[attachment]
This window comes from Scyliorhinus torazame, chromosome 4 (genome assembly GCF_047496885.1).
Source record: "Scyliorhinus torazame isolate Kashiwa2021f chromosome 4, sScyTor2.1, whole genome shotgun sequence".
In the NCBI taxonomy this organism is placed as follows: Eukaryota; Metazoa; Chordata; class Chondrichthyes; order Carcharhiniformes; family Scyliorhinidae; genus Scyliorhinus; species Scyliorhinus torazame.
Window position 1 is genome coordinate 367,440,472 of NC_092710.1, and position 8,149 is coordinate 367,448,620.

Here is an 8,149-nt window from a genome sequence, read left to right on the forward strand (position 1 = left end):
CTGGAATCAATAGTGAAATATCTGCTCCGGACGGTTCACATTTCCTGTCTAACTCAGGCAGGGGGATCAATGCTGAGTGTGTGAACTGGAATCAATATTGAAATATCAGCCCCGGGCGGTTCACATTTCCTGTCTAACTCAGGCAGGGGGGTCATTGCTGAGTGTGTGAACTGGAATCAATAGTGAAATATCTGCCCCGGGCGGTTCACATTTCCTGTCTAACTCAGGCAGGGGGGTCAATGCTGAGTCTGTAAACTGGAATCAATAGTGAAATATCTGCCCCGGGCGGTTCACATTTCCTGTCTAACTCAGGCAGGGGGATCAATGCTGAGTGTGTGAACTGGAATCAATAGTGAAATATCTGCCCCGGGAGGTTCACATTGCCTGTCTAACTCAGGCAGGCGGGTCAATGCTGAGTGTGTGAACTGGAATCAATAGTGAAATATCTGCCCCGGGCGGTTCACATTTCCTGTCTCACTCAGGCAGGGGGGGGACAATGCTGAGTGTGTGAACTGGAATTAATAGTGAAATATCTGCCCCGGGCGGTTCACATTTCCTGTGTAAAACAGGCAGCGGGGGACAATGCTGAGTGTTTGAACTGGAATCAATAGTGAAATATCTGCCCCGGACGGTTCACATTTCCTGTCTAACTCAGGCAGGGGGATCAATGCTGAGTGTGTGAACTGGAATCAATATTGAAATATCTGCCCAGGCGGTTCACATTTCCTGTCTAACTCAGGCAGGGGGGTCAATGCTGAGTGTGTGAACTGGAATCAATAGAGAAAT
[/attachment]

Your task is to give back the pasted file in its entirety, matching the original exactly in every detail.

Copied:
This window comes from Scyliorhinus torazame, chromosome 4 (genome assembly GCF_047496885.1).
Source record: "Scyliorhinus torazame isolate Kashiwa2021f chromosome 4, sScyTor2.1, whole genome shotgun sequence".
In the NCBI taxonomy this organism is placed as follows: Eukaryota; Metazoa; Chordata; class Chondrichthyes; order Carcharhiniformes; family Scyliorhinidae; genus Scyliorhinus; species Scyliorhinus torazame.
Window position 1 is genome coordinate 367,440,472 of NC_092710.1, and position 8,149 is coordinate 367,448,620.

Here is an 8,149-nt window from a genome sequence, read left to right on the forward strand (position 1 = left end):
CTGGAATCAATAGTGAAATATCTGCTCCGGACGGTTCACATTTCCTGTCTAACTCAGGCAGGGGGATCAATGCTGAGTGTGTGAACTGGAATCAATATTGAAATATCAGCCCCGGGCGGTTCACATTTCCTGTCTAACTCAGGCAGGGGGGTCATTGCTGAGTGTGTGAACTGGAATCAATAGTGAAATATCTGCCCCGGGCGGTTCACATTTCCTGTCTAACTCAGGCAGGGGGGTCAATGCTGAGTCTGTAAACTGGAATCAATAGTGAAATATCTGCCCCGGGCGGTTCACATTTCCTGTCTAACTCAGGCAGGGGGATCAATGCTGAGTGTGTGAACTGGAATCAATAGTGAAATATCTGCCCCGGGAGGTTCACATTGCCTGTCTAACTCAGGCAGGCGGGTCAATGCTGAGTGTGTGAACTGGAATCAATAGTGAAATATCTGCCCCGGGCGGTTCACATTTCCTGTCTCACTCAGGCAGGGGGGGGACAATGCTGAGTGTGTGAACTGGAATTAATAGTGAAATATCTGCCCCGGGCGGTTCACATTTCCTGTGTAAAACAGGCAGCGGGGGACAATGCTGAGTGTTTGAACTGGAATCAATAGTGAAATATCTGCCCCGGACGGTTCACATTTCCTGTCTAACTCAGGCAGGGGGATCAATGCTGAGTGTGTGAACTGGAATCAATATTGAAATATCTGCCCAGGCGGTTCACATTTCCTGTCTAACTCAGGCAGGGGGGTCAATGCTGAGTGTGTGAACTGGAATCAATAGAGAAAT